Compassion’s continuing relief efforts after the 2010 earthquake in Haiti are providing lasting help for children and their families.
I’ll never forget that Tuesday, even though I was thousands of miles away. I had traveled to Haiti the year before and was enchanted. I loved the round, rolling words of Haitian Creole and the buttery French-inspired food. I loved the warmth of my Haitian coworkers and the proud faces of those I met. I only visited for a short time and hoped to return.
So on that Tuesday when the news reported a 7.0 earthquake not far from the capital of Port-au-Prince, I watched in horror with the rest of the world.
It was rush hour. Brightly painted tap taps inched forward on the crowded streets while women with baskets on their heads sold snacks to commuters. Suddenly, the ground shook. People began to yell, and the ground didn’t stop shaking for 40 seconds—enough time to cause widespread destruction.
One Compassion Haiti employee was on his way home. “I could see people running in all directions being hit by cars and killed on the spot. I could hear people all around screaming at the top of their lungs, people who were bleeding. Both dead and injured were lying on the pavement. I could only kneel down in the street and cry out to the Lord.”
More than 200,000 people died, and more than one million became homeless. 62 Compassion-assisted children died, and 961 were injured. One Compassion Haiti employee, Farcine Désir, and one Compassion International contractor, David Hames, were killed. Even though all of Compassion Haiti’s staff in the capital were gravely impacted by the disaster—losing family members, possessions and homes—they also were committed to finding and helping Compassion-assisted children amidst the chaos.
In the following weeks, months and years Compassion Haiti has been providing for the short- and long-term needs of those whose lives crumbled in the earthquake, through the generous support of Compassion supporters who gave $30 million worldwide to help rebuild.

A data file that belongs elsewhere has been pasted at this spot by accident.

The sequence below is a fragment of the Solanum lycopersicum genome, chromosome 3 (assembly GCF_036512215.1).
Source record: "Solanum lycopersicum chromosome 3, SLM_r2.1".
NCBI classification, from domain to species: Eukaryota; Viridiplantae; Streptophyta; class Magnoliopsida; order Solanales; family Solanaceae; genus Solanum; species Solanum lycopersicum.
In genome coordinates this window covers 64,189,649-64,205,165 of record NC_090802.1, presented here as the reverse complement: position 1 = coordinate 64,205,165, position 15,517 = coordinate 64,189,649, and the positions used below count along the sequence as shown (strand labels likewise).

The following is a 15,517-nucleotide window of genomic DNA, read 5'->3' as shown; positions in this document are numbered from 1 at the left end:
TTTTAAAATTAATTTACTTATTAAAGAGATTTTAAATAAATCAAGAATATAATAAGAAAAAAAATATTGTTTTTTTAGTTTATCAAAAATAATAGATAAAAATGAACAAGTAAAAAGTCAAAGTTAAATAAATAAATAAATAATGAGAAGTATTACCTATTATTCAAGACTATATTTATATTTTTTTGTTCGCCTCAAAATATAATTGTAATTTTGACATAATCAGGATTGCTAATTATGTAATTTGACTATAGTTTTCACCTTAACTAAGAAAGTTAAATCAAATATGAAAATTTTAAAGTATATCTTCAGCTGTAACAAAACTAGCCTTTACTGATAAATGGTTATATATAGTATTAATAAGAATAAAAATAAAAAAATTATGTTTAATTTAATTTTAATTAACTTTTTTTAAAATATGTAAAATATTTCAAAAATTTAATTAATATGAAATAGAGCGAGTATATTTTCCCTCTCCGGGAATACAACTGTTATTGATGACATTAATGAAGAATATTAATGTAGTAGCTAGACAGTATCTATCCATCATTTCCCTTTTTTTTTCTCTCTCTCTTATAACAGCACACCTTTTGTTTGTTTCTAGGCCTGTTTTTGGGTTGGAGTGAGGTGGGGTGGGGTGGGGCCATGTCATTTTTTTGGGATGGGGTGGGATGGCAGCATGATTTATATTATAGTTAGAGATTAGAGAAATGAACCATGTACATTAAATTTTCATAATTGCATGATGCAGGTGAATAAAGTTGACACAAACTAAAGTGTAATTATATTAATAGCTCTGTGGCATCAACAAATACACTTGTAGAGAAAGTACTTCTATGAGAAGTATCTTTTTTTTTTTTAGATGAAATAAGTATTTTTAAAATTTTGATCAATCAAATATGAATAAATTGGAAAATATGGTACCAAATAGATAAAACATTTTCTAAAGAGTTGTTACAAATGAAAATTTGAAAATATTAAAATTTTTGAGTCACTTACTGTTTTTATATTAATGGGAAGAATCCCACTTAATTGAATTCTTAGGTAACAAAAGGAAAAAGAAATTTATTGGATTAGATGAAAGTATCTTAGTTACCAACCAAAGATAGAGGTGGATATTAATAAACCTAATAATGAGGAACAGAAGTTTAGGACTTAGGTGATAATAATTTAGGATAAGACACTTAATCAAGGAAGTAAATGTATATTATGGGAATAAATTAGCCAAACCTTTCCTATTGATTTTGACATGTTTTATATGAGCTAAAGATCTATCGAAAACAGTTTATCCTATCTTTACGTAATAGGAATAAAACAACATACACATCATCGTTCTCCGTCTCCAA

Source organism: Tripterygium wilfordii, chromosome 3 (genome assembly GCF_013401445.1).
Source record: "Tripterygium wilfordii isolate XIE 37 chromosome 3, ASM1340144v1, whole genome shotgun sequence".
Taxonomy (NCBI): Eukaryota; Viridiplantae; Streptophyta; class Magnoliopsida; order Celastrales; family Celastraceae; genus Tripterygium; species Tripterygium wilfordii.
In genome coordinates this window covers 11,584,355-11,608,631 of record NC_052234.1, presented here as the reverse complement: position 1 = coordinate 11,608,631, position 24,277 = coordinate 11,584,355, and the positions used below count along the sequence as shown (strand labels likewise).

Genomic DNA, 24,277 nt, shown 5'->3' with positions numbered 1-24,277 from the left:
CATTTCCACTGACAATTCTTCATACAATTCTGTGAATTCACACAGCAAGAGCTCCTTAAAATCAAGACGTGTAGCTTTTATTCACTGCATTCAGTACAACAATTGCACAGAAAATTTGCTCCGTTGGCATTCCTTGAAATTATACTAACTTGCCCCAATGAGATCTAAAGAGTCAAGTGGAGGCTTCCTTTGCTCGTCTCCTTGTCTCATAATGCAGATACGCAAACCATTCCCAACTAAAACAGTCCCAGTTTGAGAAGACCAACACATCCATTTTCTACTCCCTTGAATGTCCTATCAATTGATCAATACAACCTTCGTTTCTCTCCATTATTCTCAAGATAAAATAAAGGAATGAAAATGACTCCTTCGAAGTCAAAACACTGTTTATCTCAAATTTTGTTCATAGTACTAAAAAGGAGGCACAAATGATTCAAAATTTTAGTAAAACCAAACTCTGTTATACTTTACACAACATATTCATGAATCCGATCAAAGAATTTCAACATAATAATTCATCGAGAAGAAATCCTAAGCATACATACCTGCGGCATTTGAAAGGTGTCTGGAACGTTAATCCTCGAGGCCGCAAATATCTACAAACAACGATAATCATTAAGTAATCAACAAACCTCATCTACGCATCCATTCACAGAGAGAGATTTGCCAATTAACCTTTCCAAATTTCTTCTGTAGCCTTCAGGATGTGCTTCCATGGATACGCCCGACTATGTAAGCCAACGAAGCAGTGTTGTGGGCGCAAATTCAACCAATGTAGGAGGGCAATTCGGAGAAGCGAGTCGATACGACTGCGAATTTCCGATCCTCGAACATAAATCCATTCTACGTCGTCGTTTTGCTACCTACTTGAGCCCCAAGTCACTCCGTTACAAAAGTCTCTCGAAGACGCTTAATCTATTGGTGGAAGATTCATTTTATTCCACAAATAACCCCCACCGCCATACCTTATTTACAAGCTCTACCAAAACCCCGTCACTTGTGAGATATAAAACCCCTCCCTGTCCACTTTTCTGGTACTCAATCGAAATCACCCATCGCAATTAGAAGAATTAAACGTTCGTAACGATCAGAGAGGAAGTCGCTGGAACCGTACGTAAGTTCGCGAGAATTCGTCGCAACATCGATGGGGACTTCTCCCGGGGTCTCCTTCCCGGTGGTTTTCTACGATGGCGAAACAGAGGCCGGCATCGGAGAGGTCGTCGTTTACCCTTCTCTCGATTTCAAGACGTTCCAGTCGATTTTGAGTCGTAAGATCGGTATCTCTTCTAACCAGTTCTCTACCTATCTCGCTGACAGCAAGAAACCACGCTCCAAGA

Medical aid and trauma counselling
Triage clinics were set up at Compassion church partners, where volunteer Haitian and North American nurses and doctors provided first aid to the injured. Compassion Haiti also cared for the spiritual and emotional needs of the children, providing trauma counselling, as well as vision casting seminars for local pastors to lead their congregations through the difficult time.
Our church partners in neighbouring Dominican Republic assembled thousands of food kits, which were driven by truck across the border. The kits fed more than 78,000 people. Each contained rice, beans, spaghetti, peanut butter, cooking oil and three gallons of water. They provided a family of five with a meal a day for two weeks.
Temporary shelter and classrooms
Compassion provided temporary shelter, such as tents and building materials, to families who were homeless. Many of Compassion Haiti’s child development centres double as schools, so Compassion provided temporary classrooms and furniture for our church partners whose schools were destroyed.
Compassion granted 850 parents with loans, averaging $1,000, to start small businesses and begin to provide for their families again.
To date, Compassion has rebuilt 28 child development centres. We hired renowned Salvadoran engineer Hilda de Bojorquez, an expert in earthquake-resistant construction, and brought in another engineer and foreman who are also experts in seismic construction. For the past five years, Hilda and her team have lived in Haiti, overseeing every aspect of rebuilding.
Rebuilding has been challenging—rain and crime have caused delays, as well as finding trained builders and adequate materials.
Despite these challenges, Compassion’s rebuilding efforts have been a success. “We have accomplished virtually all the goals we set five years ago,” says Matthew Moore, Compassion’s management support director for Haiti. “The money that so many generous donors and sponsors gave to the Haiti disaster response will be spent for exactly what we said it would be spent.”
Field reporting by Ricot St. Paulin